A libertarian inclined blog for teachers and learners of all ages. Comments, emails and links to other educational stuff welcome.
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Category archive: Canada
The usual assumption, which I have tended to some extent to accept (in the absence of knowing any evidence about it), is that home-schooling is fine when done by well-educated parents, but perhaps rather less fine when done by less well-educated parents. But now read this, from the Fraser Institute:
TORONTO, ON—Home schooling appears to improve the academic performance of children from families with low levels of education, according to a report on home schooling released today by independent research organization The Fraser Institute.
“The evidence is particularly interesting for students who traditionally fall through the cracks in the public system,” said Claudia Hepburn, co-author of Home Schooling: From the Extreme to the Mainstream, 2nd edition and Director of Education Policy with The Fraser Institute.
“Poorly educated parents who choose to teach their children at home produce better academic results for their children than public schools do. One study we reviewed found that students taught at home by mothers who never finished high school scored a full 55 percentage points higher than public school students from families with comparable education levels.”
Thanks to Carlotta for the link. I’m sure that the home-schooling fraternity/sorority has known that for years, but if true it can stand any amount of repetition, don’t you think? It would, however, be interesting to know if this was so true before the internet. My guess is: yes.
I’ve been out all day and I’m about to go out again, but luckily for me Snuffy has been at a wedding, and picked up some interesting news about Canada:
The bride was educated at Oxford and is now a teacher. The wedding was filled with similar sorts. One British woman I met was teaching in Canada with her husband who was completing a PhD at the University of Toronto, with plans to return here to do a PGCE and join the rest of us in the profession. As she had taught in both countries, I asked her to compare the education systems. A look of horror appeared across her face. Out tumbled story after story about Canadian teachers she has known who have tried to teach in England and have not survived. She and her husband are secretly terrified about returning. The pupils in Canada are not rude. They aren’t badly behaved. They are cheeky at times, naughty in some cases. They are, as one would expect children to be. As she cradles her cute baby, she leans over to me and whispers that truthfully they would like to stay in Canada. But it’s too late. They are bracing themselves for the return.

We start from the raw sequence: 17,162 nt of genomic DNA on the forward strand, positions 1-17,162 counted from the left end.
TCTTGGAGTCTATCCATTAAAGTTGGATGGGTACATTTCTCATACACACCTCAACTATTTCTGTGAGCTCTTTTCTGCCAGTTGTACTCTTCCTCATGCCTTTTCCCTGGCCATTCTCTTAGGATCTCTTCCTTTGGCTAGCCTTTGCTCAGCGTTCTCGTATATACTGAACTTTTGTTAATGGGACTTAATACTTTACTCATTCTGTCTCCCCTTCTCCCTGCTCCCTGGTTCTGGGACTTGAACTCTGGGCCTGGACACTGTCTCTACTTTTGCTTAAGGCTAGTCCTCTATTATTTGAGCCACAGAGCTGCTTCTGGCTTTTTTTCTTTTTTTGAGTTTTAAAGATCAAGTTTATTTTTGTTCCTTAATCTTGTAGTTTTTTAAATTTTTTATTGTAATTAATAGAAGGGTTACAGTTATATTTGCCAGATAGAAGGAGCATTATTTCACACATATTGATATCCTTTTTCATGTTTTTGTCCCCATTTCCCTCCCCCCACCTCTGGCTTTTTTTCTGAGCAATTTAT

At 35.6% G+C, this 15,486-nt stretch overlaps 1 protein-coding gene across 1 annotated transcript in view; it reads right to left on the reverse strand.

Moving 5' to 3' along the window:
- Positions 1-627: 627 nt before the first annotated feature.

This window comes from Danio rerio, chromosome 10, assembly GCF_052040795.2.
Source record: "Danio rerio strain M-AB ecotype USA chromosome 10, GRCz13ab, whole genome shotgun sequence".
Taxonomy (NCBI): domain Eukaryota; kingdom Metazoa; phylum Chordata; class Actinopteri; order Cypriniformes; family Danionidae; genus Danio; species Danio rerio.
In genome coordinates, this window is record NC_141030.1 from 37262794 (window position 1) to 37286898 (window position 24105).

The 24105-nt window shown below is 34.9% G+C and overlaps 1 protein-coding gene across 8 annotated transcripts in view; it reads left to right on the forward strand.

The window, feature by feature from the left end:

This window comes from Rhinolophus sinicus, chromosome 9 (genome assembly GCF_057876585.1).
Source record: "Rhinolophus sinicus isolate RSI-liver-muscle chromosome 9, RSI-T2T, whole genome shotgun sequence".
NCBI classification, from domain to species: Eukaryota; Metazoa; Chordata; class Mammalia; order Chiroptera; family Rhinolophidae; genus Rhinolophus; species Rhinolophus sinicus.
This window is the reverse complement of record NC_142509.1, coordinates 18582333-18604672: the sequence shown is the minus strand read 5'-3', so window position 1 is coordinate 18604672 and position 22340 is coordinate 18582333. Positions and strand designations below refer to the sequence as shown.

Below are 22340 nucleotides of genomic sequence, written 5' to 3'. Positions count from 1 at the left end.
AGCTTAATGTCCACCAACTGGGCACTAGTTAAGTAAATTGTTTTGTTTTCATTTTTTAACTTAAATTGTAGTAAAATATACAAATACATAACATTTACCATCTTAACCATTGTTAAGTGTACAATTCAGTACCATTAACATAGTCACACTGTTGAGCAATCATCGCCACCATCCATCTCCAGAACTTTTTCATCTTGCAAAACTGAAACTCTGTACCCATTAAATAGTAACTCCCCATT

Someone should give this woman a book deal.
This is very odd. The headline at the top says:
Local union/board officials say Fraser Institute ranking helpful for education
But the first sentence of the story immediately below this headline goes:
Local education administrators and union officials are saying that the Fraser Institute Report ranking Ontario’s schools is less than helpful.
It’s all about how a Free Market Institute (the Fraser Institute) is judging the quality of schools, in accordance with a restricted notion of what school quality consists of. Test results basically.
I think that free market institutes should be saying not: This is how we judge schools; but rather: How can schools be re-arranged to the point where people can judge schools for themselves? (See the previous posting.)
I have long been a fan of classical violinist Pinchas Zukerman, ever since the days of his regular collaborations with the young Barenboim and the alas eternally young Jacqueline du Pré. He remains a formidable and formidably busy musician, who now also teaches a lot. Nevertheless, when glancing through this Zukerman bio, linked to recently by Jessica Duchen, I didn’t expect to encounter this:
In addition to his position with the National Arts Centre Orchestra, Mr. Zukerman chairs the Pinchas Zukerman Performance Program at the Manhattan School of Music. To maintain close relationships with his students while fulfilling the travel demands of his concert engagements, Mr. Zukerman has pioneered the use of distance-learning technology in the arts. Through the use of the school’s videoconferencing system, his students are able to receive regular string instruction.
I found the picture I have used here, of Zukerman distance teaching in 2002, by scrolling down here. (He’s the one on the telly.)
See also this, by another violinist who more recently tried doing the same thing, and was very enthusiastic about it.